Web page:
Can Japanese Knotweed cause problems when buying and selling property?

Posted on: July 18th, 2016

Japanese Knotweed can cause a number of problems for both buyers and sellers during the course of a property transaction.  Here is a useful guide on how to identify this invasive plant and what implications this can have on you whether you are buying a property or looking to sell.

How to identify Japanese Knotweed

Japanese Knotweed can be identified by its bamboo like shoots which will usually contain purple flecks.  These shoots can grow up to 7ft and will produce branches with shovel shaped leaves.  Flowers will appear in the summer which can reach up to 6 inches in diameter.  Each year the plant will ‘die’ over winter but will reappears in the spring before it begins to flower.

This plant will grow rapidly and can quite easily overwhelm and suffocate other garden plants.  Even though it does not produce seeds it can sprout easily from one small section of the shoots. 

What implications will this have if I am buying a property?

There are a number of points to consider below if you are considering purchasing a property.

The scale of the problem

You will need to establish the scale of the problem from the seller.  As the shoots can be almost invisible during the winter months it can make it difficult to detect on your visit around the property.  The mass of the plant is underground so even if a small section is identified this could lead to a large problem in time.

The seller has an obligation to disclose the existence during the enquiry stage of the property transaction (there is a question contained within the Law Societies ‘Property Information Form’ which is completed in the majority of transactions asking of the presence of this plant).

It is important to also know if the Japanese knotweed has encroached onto the neighbouring property.  If it has, you could be facing a ‘nuisance’ claim if the issue is not resolved.

It is not illegal to have this plant on your garden however if it is not controlled then new legislation can be used to enforce its control which could be costly and time consuming to you.

You can obtain professional advice as to the scale of the problem and it is advisable not to rely on the seller merely ‘sorting out’ the problem.  As you will see below, it can be difficult to remove the plant completely.

Can lending be obtained?

The appearance of Japanese Knotweed could cause difficulties in securing suitable lending.  Some lenders will refuse to lend outright although others will consider lending if they can see that the plant is being eradicated by a professional firm that can provide a guarantee which is backed by insurance and/or a management plan.   A copy of this guarantee and/or plan will need to be sent to the lender during the course of the transaction for their formal confirmation that they are happy to proceed with their lending decision.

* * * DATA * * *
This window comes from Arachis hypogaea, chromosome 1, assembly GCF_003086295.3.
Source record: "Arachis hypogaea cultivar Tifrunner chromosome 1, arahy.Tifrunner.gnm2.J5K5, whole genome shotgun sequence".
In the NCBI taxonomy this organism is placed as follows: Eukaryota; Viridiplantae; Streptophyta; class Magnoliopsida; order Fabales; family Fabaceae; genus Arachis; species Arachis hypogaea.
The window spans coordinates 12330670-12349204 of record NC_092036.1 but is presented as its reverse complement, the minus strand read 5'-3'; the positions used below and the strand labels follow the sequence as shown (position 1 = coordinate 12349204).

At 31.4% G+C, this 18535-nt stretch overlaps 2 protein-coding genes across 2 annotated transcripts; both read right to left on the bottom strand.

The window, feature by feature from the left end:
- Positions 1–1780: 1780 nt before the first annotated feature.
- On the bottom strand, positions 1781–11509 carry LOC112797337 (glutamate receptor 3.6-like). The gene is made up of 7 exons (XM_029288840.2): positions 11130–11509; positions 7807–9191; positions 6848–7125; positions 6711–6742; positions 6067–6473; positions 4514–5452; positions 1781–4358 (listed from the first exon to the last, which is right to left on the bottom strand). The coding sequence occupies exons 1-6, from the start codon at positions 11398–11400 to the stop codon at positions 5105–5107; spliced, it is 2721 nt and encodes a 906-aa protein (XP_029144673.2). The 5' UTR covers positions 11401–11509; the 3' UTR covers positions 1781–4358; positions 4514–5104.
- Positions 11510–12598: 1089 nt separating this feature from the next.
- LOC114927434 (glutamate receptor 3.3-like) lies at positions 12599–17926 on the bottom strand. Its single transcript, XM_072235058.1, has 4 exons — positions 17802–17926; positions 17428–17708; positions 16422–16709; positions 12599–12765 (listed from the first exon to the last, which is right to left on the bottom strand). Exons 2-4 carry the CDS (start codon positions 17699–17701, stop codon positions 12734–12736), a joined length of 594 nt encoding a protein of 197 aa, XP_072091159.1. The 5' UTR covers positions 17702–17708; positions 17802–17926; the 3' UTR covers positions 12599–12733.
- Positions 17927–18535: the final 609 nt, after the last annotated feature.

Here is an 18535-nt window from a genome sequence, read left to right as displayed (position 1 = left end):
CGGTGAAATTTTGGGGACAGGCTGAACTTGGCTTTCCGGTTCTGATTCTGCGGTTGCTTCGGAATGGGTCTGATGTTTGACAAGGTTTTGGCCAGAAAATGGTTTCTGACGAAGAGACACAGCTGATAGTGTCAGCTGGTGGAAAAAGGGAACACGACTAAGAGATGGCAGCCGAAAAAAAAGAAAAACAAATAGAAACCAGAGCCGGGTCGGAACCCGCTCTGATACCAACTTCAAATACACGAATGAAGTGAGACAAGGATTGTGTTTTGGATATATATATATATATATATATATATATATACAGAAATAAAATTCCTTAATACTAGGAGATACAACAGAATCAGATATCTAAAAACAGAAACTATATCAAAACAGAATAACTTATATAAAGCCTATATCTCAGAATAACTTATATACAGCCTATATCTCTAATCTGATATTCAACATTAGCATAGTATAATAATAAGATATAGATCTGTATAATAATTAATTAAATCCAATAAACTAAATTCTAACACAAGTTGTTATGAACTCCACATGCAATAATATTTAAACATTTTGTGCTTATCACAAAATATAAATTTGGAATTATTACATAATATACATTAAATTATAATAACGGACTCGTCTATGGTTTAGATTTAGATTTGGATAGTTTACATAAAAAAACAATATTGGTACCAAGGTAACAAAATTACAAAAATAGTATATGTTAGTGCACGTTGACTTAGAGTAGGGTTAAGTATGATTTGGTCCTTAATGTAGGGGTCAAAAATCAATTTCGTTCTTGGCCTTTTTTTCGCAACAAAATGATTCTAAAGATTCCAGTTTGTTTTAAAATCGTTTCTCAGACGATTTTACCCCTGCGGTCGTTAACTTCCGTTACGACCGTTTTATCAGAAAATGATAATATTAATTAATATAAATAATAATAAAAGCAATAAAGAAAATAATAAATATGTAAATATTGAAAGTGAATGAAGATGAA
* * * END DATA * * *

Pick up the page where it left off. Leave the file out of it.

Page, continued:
Structural Damage

If grown near the property, this plant can easily cause damage to the structural integrity through damage to the external walls or the foundations (the plant can grow very deep underground).  This could be costly and time consuming if rectification works are required to put right the damage or to return the property to a structurally sound state.  This also could affect the ability to obtain lending or to the sell the property in the future if damage is caused as this could reduce the value of the property if substantial works are required.

What do I need to do if I am selling a property?

The most important point to note is that you should not hide the existence of Japanese Knotweed but let your potential buyer know.  Concealment of the existence of this plant could be classified as misleading the buyer and a buyer could have a claim against you.

You will want to consider the removal or control of the plant and there are a number of ways in which you can do this:

  1. Weed killers – there are few types of weed killer that are effective although they usually require multiple applications. You will need to ensure that you read the labels before applying to ensure it is affective against this particular plant (those with Glyphosate are the most effective)
  2. Digging out – you could try to dig out the plant however the shoots will penetrate deeply into the ground which can make it difficult to ensure that you have retrieved all the shoots to avoid any regrowth. You can only dispose of the dug out plant at a licenced landfill site or by destroying the plant on site by burning
  3. Professionals – there are a number of companies will assist in the removal and can provide insurance backed guarantees when required. this is particularly useful when you are selling your property as explained below

Engaging a professional company is most advantageous as a guarantee and or/management plan can be provided to a potential buyer making it easier for them to secure lending against the property.  The first two options may be cheaper but could cause costly rectification if not carried out properly or could prevent guarantees being obtained later down the line if you later find that they are required.

You may also want to ensure that no structural damage has occurred by arranging for a surveyor to come and assess the property so that you are aware of any potential issues that could arise during the course of the property transaction or that could affect the value of the property.

For further visit https://www.rhs.org.uk/advice/profile?pid=218 or contact a member of our Residential Property team.